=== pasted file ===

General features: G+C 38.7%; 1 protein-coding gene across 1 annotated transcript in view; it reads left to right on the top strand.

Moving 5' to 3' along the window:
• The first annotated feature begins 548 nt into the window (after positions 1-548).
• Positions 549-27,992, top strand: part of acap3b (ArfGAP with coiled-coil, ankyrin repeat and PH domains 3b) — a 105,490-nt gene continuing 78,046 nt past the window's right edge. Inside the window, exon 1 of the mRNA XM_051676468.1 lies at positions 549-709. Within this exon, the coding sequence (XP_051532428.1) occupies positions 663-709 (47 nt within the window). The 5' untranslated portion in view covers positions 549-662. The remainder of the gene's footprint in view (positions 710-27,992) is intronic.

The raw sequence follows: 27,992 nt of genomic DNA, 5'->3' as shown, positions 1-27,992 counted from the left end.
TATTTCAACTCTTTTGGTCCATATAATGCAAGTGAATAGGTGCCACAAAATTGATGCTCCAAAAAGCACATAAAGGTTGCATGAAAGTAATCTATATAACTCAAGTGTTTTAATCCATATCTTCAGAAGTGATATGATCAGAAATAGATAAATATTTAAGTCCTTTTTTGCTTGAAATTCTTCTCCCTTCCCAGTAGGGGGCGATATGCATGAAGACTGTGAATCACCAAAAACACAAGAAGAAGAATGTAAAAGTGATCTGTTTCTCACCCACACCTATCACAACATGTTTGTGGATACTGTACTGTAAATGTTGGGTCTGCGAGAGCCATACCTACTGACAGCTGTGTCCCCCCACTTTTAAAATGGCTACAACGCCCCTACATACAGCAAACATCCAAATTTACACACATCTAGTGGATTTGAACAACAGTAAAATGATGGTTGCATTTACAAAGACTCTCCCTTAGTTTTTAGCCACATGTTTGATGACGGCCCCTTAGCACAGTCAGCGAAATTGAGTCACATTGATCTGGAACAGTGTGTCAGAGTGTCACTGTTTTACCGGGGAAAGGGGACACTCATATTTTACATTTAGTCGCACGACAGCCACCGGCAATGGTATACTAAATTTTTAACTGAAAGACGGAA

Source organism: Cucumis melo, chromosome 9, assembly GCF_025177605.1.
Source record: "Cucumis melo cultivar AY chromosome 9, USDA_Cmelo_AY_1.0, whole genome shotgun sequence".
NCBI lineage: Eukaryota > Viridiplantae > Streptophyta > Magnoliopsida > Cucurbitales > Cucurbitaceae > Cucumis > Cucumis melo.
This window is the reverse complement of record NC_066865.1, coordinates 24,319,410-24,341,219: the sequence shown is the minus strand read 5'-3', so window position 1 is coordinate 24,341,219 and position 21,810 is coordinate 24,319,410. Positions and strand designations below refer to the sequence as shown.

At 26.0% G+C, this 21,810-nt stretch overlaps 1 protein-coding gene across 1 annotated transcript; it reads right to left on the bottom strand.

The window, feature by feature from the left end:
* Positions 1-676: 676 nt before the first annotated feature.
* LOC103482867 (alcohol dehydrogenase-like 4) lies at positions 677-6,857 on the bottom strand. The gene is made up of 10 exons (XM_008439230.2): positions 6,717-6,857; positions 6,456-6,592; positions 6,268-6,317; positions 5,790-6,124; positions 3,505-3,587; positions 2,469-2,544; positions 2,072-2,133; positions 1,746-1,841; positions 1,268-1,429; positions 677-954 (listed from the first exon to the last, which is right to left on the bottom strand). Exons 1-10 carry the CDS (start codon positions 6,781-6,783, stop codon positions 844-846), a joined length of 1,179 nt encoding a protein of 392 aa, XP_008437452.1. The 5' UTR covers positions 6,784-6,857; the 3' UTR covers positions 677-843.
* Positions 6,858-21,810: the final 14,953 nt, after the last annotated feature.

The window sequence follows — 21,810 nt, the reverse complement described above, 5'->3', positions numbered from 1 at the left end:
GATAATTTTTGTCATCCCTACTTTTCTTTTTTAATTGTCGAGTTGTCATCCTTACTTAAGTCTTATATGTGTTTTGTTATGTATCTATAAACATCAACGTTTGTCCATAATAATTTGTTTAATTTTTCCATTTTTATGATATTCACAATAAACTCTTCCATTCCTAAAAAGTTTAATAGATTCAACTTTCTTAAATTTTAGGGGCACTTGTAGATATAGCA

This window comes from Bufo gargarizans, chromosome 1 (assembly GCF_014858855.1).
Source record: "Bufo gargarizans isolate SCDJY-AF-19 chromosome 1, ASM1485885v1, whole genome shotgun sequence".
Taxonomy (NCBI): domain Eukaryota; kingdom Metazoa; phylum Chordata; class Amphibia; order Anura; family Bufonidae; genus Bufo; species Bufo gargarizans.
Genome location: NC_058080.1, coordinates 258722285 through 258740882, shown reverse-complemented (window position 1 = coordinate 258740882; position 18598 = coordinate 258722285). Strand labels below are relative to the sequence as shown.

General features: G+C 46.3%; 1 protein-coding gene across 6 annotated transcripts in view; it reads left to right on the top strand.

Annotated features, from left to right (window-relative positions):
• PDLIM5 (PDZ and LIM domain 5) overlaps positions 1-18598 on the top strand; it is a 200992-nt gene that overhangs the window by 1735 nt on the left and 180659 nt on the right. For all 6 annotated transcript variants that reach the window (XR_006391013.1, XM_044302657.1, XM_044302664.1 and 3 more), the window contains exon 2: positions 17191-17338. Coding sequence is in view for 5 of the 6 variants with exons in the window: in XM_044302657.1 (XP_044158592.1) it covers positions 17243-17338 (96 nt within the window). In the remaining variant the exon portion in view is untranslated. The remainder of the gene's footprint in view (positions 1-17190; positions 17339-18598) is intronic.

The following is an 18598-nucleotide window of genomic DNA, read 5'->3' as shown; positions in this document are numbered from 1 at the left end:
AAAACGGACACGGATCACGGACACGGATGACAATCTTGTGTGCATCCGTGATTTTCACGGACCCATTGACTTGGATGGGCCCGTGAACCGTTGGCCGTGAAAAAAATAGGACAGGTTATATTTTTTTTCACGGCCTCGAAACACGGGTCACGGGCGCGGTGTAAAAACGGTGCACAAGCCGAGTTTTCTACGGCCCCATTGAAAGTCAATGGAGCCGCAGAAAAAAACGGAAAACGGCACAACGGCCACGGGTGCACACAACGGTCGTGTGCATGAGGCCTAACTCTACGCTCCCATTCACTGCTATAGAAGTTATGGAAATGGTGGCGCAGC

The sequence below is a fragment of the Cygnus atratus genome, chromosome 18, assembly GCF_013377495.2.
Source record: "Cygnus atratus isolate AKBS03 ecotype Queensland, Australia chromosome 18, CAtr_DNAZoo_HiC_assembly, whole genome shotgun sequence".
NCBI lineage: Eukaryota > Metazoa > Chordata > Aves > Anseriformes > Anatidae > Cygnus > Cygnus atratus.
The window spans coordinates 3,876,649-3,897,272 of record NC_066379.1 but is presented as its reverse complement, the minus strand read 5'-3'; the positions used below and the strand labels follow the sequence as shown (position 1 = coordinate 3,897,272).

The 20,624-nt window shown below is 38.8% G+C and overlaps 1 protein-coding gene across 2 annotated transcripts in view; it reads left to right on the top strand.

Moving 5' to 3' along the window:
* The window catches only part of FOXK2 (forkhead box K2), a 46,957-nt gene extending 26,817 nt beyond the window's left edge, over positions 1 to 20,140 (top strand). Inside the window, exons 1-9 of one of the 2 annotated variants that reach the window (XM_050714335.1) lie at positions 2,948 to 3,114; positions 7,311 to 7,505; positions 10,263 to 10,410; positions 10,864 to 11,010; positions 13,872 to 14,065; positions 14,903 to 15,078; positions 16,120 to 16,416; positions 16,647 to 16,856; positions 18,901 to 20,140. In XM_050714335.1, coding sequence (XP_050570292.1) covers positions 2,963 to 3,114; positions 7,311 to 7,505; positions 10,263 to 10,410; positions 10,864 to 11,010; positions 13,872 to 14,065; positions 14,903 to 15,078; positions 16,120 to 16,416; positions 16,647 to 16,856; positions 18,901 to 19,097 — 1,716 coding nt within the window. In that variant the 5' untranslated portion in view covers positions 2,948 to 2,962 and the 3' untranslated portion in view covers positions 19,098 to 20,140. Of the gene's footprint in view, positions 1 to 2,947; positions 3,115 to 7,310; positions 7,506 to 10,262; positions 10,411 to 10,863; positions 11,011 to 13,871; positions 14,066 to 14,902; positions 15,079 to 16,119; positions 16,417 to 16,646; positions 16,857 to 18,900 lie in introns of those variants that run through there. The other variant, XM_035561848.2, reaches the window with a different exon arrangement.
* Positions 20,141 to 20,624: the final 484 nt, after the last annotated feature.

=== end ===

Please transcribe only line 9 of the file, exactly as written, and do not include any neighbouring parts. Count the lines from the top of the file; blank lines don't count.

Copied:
NCBI lineage: Eukaryota > Viridiplantae > Streptophyta > Magnoliopsida > Cucurbitales > Cucurbitaceae > Cucumis > Cucumis melo.